Monday, October 31, 2016

Happy Halloween: Spooky Levels in Non-Horror Video Games

Happy Halloween to all readers regular and passersby here at SuperPhillip Central! May your day be full of terror-ific fun! Man, I'm using puns as bad as the Cryptkeeper here! Nonetheless, it wouldn't be Halloween on SuperPhillip Central without some special article, and what better way to bring this haunted holiday than with a collection of some of my favorite spooky levels from video games. However, it'd be way too easy to mention those twisted locales from horror games, so we're going to take a look at some scary sights from non-horror video games. This list is hardly all of my favorites, so for some others, I guess we'll just have to wait until next Halloween!

Ghost Houses - Super Mario World


Super Mario World introduced a lot of new concepts to the world of Mario. From Yoshi to secret exits in levels to a new level type: ghost houses. The various ghost houses in Super Mario World are usually the most fiendish levels in the game. The enemies are usually impossible to keep down or even defeat for that matter, and if the enemies don't do you in, the multitude of fake doors leading to areas you've already been will play with your mind. The exits to these ghost houses are usually found through some type of puzzle, not quite like the normal levels where you can just run from one end of the level to the other. Some ghost houses are even home to the behemoth Big Boo, which makes for a rather exciting boss fight against someone other than Bowser or his Koopalings.

Twisted Mansion - Mario Kart 8 (Wii U)


I was mulling over which spooky race in Mario Kart I would have represent the series on this list. It was between this pick and Luigi's Mansion from Mario Kart DS and again in Mario Kart 7 as a retro race. However, Luigi's Mansion will be represented next, albeit in a different game series. Regardless, Twisted Mansion takes place under cloudy skies in a mysterious mansion where the track starts by driving through the entrance. After a split consisting of two parallel undulating pathways, a left U-turn curve is made. A shortcut that cuts off this curve is available to those with a Mushroom, jetting them through a tunnel full of bookshelves. Either way, you end up going underwater in a submerged basement filled with ultimately harmless but gruesome all the same fish made of nothing but bone. After escaping this damp dungeon, you glide over an outdoor fountain, ride up some steps on a slight curve and head towards the finish line, attempting to avoid a trio of statues that wish to pound you into pudding. Twisted Mansion has the look of a scary course, and it's just an overall fun haunt to race around on.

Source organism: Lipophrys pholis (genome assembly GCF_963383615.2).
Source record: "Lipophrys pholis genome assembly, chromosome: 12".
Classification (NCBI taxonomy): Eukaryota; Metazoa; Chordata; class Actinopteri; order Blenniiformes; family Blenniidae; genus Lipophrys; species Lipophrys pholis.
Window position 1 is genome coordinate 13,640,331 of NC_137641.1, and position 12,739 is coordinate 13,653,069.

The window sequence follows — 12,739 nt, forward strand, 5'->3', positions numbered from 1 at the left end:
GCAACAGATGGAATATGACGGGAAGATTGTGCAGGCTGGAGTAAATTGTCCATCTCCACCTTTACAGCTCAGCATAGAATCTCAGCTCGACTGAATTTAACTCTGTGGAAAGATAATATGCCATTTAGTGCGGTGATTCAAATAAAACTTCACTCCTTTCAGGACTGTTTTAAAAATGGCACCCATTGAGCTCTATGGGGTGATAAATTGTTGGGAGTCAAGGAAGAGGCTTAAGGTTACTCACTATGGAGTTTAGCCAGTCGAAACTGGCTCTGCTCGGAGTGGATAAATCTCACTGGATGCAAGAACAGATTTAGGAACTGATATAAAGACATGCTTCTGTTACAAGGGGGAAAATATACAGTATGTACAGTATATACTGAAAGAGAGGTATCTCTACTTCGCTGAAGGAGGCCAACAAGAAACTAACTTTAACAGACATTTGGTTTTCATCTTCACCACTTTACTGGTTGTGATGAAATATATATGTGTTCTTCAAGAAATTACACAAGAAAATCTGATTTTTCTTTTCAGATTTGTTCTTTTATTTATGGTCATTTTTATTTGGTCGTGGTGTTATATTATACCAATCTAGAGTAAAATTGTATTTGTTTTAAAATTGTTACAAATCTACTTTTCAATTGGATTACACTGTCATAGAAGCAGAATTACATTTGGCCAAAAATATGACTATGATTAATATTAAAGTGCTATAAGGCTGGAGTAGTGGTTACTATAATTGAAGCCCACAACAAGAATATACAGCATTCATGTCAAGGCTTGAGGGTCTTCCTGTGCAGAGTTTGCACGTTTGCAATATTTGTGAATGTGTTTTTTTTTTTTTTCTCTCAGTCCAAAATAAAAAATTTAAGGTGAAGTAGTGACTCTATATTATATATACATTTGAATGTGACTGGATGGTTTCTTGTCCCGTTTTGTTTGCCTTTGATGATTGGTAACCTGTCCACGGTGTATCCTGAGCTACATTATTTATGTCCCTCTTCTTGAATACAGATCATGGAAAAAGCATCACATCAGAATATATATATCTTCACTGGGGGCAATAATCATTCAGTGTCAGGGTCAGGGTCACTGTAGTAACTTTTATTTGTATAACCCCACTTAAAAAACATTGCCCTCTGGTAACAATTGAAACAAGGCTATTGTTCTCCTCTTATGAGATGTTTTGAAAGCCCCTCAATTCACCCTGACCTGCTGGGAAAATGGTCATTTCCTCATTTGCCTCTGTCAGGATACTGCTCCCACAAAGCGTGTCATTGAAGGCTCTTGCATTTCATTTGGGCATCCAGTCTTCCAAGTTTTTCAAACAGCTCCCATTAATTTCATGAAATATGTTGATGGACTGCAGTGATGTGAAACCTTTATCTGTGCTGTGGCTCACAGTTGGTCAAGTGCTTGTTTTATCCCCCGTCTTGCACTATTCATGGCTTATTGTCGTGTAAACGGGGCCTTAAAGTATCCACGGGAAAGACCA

Luigi's Mansion - Luigi's Mansion (GCN)


Not only is Luigi's Mansion the star of the game of the same name (besides Luigi, of course), but it's also its own character really as well. The entire game takes place in and around the grounds of the mansion. The mansion only allows Luigi to explore a small amount of rooms at first, investigating them with his trusty Poltergust. Through gaining keys from solving simple to complex puzzles and taking on bosses, Luigi gains access to larger parts of the mansion. The environments of Luigi's Mansion are teeming with personality and ambiance, providing the character of the mansion that I talked about earlier. While the game is hardly scary at all, this ambiance gives the entire mansion an endearingly haunted charm.

Mad Monster Mansion - Banjo-Kazooie (N64, XBLA)